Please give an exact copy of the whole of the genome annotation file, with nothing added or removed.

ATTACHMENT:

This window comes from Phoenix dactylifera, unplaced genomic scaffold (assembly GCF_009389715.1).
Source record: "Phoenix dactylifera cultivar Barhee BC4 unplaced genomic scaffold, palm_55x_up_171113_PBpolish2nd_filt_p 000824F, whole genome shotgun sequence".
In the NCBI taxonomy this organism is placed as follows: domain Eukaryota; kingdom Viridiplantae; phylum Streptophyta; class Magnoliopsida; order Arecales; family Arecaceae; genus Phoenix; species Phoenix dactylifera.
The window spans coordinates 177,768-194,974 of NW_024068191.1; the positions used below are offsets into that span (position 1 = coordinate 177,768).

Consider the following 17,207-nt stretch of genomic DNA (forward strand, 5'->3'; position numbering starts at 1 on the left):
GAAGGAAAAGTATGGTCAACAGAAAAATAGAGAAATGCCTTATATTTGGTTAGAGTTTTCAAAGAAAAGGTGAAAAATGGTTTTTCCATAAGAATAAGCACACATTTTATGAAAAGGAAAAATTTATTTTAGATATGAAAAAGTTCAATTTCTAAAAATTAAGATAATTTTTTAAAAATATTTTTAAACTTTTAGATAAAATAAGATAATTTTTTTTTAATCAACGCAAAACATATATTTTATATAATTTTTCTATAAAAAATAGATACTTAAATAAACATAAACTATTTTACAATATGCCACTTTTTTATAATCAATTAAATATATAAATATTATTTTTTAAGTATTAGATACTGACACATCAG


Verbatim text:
This window comes from Phoenix dactylifera, unplaced genomic scaffold (assembly GCF_009389715.1).
Source record: "Phoenix dactylifera cultivar Barhee BC4 unplaced genomic scaffold, palm_55x_up_171113_PBpolish2nd_filt_p 000824F, whole genome shotgun sequence".
In the NCBI taxonomy this organism is placed as follows: domain Eukaryota; kingdom Viridiplantae; phylum Streptophyta; class Magnoliopsida; order Arecales; family Arecaceae; genus Phoenix; species Phoenix dactylifera.
The window spans coordinates 177,768-194,974 of NW_024068191.1; the positions used below are offsets into that span (position 1 = coordinate 177,768).

Consider the following 17,207-nt stretch of genomic DNA (forward strand, 5'->3'; position numbering starts at 1 on the left):
GAAGGAAAAGTATGGTCAACAGAAAAATAGAGAAATGCCTTATATTTGGTTAGAGTTTTCAAAGAAAAGGTGAAAAATGGTTTTTCCATAAGAATAAGCACACATTTTATGAAAAGGAAAAATTTATTTTAGATATGAAAAAGTTCAATTTCTAAAAATTAAGATAATTTTTTAAAAATATTTTTAAACTTTTAGATAAAATAAGATAATTTTTTTTTAATCAACGCAAAACATATATTTTATATAATTTTTCTATAAAAAATAGATACTTAAATAAACATAAACTATTTTACAATATGCCACTTTTTTATAATCAATTAAATATATAAATATTATTTTTTAAGTATTAGATACTGACACATCAG